What Animals Can Teach Us About Ourselves

Since early 2014, following a recommendation from my sister Abigail, I have been regularly volunteering at a local animal shelter. My role is quite simple: I socialize cats to get them used to being around people, and record how the animals behave so prospective adopters know what to expect. I answer questions like, “Is the cat playful? Does it like other cats? How does it respond to being pet or brushed?” And so on.

I recently hit a milestone of 500 hours volunteered, and that led me to reflect on the entire experience. Volunteering has been incredibly rewarding and educational. If you like animals, I would highly recommend volunteering at your local animal shelter!

Off the top of my head, I can name a handful of animals I will never forget for what they taught me and — while I can’t take full credit here — how wonderful it feels knowing I at least helped them blossom and find loving homes. One lesson really sticks out in my mind as having been particularly important. You want to know what it is? Animals often exhibit destructive behavior when they’re stressed. For example…

They growl and hiss when approached by humans, or even other members of the same species.

They bite or scratch if you reach out to touch them, no matter what your intention was.

They spray to mark territory, or refuse to use their dedicated spots for relieving themselves.

You have to understand that just because an animal behaves a certain way doesn’t mean it will always act like that. Most of the time, the animal is just trying to protect itself in unfamiliar circumstances.

You cannot take it personally if the animal lashes out at you. Getting angry is only going to make things worse. Sometimes, walking away for a few minutes is the best option to let both parties cool down. Indeed, numerous times after being scratched or bitten, I simply put the animal back in its cage and left to tend to my wounds.

Patience truly is a virtue here. You have to learn to read subtle body language cues to figure out what’s really bothering the animal. More often than not, I’ve found that if you take away the stressor, in time, the animal will become more friendly.

Now, I have a confession: I hate to pull a bait-and-switch here, but this story isn’t actually about shelter animals; it’s about people. I think we are the same way. When we feel threatened, we act out in ways that can ultimately be destructive. Reacting to that destructive behavior with anger won’t get you anywhere. There’s one big difference, though: We don’t have to express ourselves solely through actions; we can use words, too.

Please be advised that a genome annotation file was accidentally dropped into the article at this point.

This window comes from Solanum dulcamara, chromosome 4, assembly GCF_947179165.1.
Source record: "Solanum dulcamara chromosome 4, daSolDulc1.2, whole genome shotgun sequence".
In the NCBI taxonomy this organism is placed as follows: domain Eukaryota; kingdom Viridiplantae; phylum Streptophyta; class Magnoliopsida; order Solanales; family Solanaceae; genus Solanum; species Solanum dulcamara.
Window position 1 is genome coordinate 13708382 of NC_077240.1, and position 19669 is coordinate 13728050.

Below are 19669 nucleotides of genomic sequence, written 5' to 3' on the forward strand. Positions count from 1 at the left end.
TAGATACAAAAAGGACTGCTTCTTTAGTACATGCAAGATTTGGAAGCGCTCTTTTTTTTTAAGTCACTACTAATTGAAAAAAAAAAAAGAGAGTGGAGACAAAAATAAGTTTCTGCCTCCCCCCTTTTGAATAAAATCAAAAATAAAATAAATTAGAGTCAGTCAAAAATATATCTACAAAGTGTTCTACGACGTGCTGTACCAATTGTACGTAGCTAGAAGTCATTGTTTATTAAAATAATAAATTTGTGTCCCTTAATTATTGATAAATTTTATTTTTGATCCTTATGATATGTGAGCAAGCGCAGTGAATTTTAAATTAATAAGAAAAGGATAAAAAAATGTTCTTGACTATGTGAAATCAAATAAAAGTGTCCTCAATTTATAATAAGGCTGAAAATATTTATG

While this lesson can apply to a number of hot-button issues, I want to talk about the populist movements that have been gaining traction throughout a lot of the Western world. Think of the Leave movement in the UK; the National Front in France; Alternative for Germany; the rise of Donald Trump. Like many of you, I’m concerned by the sorts of policies these groups advocate. On balance, I believe “drawbridge up” approaches (e.g. protectionism and isolation) leave us worse off.

Despite my vehement opposition to these parties, I don’t think getting angry at them is the right course of action, largely for the same reason I wouldn’t get angry at a cat that bites me out of fear. Let me be very clear: I don’t mean to caricature the people supporting these movements as animals. That’s childish and extremely hurtful. I’m merely suggesting that both are acting destructively out of fear.

The people supporting these groups feel scared and humiliated. The world is changing rapidly and they feel left behind. But these folks generally aren’t ignorant, racist, or bigoted. They’re people just like you and me. They want to earn a good living to provide for their loved ones, and they want to feel safe.

I think those are admirable goals, and ones I can relate to. I get scared a lot, too, and that’s OK. The biggest difference is that lots of folks haven’t had the opportunities in life I had. It’s not fair to get mad at people for making rash decisions when they’re scared. If you were in their shoes, you’d probably do the same thing.

If our goal is to prevent these populist movements from gaining power and enacting policies that we believe would destroy society, first and foremost, we need to listen and be empathetic to their supporters. Demonizing them is only going to confirm their fears that the people in charge don’t care about them. We would do well to understand their plight. If we can offer a path to prosperity that includes them, I bet they’d be on board.

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